Time Capsule from IRDR Scientists: A message to future emergency managers, resilience practitioners, and disaster risk reduction scholars

Invited by HazNet, IRDR Scientific Committee Chair Prof. John Handmer and member Prof. Rajib Shaw wrote their capsule for either 2030 or 2050 to provide advice  to future emergency managers, resilience practitioners, and disaster risk reduction (DRR) scholars.

John Handmer: DRR as a fundamental human right

Covid-19 and what were at the time dramatic climate-related events of heat and fire established a new global risk landscape. The risks were dynamic, complex, systemic, and cascading across society, economies, and environments. Long-established approaches to disaster risk reduction could not deal effectively with this new complexity. Needed was a strong emphasis on how these risks are connected to, and their solutions synergistic with, climate change issues and the Sustainable Development Goals, among other global agreements on the major challenges facing humanity. These issues were to be well on the way to being solved by 2030, but national politics and the pandemic severely disrupted progress.

As a result of the stalled progress and widespread public demands for action on global threats, disaster risk reduction was declared a fundamental human right in 2025.

This declaration did not by itself alter the risks – which if not already existential were heading that way – and they were left for you to deal with. It did however, focus minds across the sector and related areas like climate change, and helped drive people out of their silos to collaborate. Working across disciplines and sectors is probably the only way that the complex risks of today can be usefully tackled. Collaboration of this sort, including between end-users and researchers, takes effort, but can be key to building mutual trust and respect, gaining insights, as well as providing useful reality checks.

In the field of disaster risk reduction, people’s lives and livelihoods are at stake and ethics and integrity are therefore critically important. We need to be honest about the assumptions and limitations of our work whether in research or practice, and keep in mind the imperative of universal inclusion – now given the force of law through the rights declaration.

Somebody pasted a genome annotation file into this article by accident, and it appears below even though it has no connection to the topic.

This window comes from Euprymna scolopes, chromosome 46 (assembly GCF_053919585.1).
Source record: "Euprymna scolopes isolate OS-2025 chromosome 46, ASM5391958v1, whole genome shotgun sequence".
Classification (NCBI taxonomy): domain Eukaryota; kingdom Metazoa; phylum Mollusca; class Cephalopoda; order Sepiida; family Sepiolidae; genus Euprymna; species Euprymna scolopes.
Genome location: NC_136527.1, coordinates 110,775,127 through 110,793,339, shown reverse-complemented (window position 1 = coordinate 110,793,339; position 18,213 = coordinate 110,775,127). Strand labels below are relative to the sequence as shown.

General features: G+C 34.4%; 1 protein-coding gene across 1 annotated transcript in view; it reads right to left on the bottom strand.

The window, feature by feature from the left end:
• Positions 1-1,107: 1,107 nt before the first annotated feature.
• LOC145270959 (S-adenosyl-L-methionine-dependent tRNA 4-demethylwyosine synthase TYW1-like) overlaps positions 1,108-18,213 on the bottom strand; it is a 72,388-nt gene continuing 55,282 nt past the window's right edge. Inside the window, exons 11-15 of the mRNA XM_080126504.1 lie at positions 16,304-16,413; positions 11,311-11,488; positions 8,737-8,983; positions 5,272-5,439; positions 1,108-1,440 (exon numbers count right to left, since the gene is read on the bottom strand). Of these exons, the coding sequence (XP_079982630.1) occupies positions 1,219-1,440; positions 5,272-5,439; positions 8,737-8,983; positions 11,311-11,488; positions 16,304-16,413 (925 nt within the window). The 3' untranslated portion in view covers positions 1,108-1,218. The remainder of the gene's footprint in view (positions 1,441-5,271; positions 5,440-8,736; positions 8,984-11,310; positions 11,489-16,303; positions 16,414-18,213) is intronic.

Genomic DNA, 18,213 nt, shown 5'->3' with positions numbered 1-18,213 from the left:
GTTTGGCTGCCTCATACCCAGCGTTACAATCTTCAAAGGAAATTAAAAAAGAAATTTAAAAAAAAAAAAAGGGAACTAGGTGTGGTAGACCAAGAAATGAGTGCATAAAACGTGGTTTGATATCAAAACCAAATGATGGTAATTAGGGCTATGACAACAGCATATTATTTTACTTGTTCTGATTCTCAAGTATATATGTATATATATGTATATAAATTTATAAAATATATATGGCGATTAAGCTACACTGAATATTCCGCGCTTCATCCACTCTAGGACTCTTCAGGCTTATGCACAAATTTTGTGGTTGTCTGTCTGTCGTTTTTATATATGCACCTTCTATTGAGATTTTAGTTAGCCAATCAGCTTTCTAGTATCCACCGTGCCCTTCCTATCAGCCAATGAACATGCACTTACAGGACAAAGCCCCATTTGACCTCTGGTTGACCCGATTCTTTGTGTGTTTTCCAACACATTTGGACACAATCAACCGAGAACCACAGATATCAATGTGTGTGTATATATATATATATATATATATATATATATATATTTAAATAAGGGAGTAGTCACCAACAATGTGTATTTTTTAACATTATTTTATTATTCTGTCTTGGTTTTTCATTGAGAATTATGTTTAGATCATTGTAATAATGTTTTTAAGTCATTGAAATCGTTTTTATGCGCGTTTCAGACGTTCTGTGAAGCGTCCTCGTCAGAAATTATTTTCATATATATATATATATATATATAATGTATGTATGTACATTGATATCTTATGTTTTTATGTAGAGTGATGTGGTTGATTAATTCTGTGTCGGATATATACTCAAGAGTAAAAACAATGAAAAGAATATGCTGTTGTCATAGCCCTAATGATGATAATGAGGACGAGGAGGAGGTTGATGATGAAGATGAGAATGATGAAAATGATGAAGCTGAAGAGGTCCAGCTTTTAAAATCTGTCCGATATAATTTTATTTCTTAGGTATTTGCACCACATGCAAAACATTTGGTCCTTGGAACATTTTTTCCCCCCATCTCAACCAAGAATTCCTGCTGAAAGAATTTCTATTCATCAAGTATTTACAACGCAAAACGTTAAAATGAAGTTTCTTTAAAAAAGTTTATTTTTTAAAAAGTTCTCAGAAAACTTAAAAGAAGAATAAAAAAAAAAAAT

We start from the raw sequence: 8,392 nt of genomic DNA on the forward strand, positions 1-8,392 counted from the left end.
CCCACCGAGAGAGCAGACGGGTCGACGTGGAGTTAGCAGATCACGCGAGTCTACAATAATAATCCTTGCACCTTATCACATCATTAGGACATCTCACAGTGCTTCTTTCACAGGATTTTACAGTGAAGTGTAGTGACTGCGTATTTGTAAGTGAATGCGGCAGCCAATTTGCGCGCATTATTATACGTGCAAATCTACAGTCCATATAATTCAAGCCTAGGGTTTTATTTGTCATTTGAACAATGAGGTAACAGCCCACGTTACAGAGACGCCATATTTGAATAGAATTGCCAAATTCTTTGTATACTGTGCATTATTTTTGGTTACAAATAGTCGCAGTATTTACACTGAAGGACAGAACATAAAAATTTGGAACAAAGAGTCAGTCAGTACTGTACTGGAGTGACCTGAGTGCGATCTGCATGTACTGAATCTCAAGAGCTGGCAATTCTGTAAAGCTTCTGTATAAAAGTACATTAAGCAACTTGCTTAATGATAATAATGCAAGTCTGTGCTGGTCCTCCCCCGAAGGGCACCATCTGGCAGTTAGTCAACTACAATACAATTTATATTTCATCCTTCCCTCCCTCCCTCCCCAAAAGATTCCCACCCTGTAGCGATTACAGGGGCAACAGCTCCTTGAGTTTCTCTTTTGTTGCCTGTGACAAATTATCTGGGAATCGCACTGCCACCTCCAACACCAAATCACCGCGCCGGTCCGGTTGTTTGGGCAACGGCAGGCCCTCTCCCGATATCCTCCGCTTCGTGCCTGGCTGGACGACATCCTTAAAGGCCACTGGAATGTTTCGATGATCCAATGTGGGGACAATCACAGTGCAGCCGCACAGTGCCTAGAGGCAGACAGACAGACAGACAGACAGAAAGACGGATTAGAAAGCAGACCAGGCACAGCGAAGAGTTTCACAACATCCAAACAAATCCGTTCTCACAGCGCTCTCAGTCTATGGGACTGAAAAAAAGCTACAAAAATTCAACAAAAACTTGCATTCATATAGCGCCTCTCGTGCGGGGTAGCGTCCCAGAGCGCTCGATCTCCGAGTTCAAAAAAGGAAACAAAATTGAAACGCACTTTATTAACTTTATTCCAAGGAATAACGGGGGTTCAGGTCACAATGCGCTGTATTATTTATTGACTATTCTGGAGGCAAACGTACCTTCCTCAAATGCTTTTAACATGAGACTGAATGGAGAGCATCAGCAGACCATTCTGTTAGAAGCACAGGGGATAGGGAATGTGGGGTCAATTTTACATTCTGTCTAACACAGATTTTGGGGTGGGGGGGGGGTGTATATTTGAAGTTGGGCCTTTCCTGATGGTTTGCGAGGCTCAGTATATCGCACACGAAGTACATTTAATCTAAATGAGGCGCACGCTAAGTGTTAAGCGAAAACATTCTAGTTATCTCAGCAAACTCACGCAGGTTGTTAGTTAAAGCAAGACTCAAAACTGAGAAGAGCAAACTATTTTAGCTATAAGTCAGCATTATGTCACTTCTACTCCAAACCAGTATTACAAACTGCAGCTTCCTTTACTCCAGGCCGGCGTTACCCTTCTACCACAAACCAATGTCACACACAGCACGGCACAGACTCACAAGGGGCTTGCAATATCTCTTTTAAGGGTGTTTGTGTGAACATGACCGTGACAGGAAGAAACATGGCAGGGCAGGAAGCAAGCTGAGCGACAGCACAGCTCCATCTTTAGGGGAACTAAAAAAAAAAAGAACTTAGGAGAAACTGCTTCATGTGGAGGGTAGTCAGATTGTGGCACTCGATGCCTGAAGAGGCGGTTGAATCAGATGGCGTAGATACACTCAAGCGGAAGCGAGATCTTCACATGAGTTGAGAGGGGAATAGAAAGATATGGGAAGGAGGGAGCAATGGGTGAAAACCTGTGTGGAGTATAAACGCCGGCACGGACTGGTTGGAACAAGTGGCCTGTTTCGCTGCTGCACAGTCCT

Rajib Shaw: “Society 5.0”, 2050

In 2050, you are living in a different world. Thirty years ago, in the year 2020, we had a great pandemic called Coronavirus (COVID-19), which killed several hundreds of thousands, affecting millions of people globally. The world came to a standstill in terms of global mobility.  We thought of changing from busy urban lifestyles to more ecological and nature-friendly and efficient lifestyles.  We talked about a “new normal,” but then went back to “normal.”

With technology, the world is becoming closely interconnected. Meanwhile, “living with uncertainty” becomes common, be it for climate change or be it for technological, biological, and other types of hazards. As I write this time capsule in 2020, I think back another thirty years, to when we started the international disaster decade in 1990.  From 1990 to 2020, we saw many changes in the disaster and climate field, the most prominent being the use of technology and innovation. Challenges still remain in how we deliver the benefits of technology to the most needy, the vulnerable.  Thirty years from now, in 2050, I hope this challenge will be addressed properly. Our urgent need is to break the digital divide, bringing solutions and innovation to poor, elderly, and remote communities.  The “information” age of the 2020s will change to the “Society 5.0” of 2050, where the emerging technologies of the 2020s (like Artificial Intelligence, Robotics, the Internet of Things, Drones, Blockchain etc.) become essential and affordable technologies.

So, be innovative, be passionate, think about the most vulnerable groups, and contribute to building a resilient society in an uncertain world.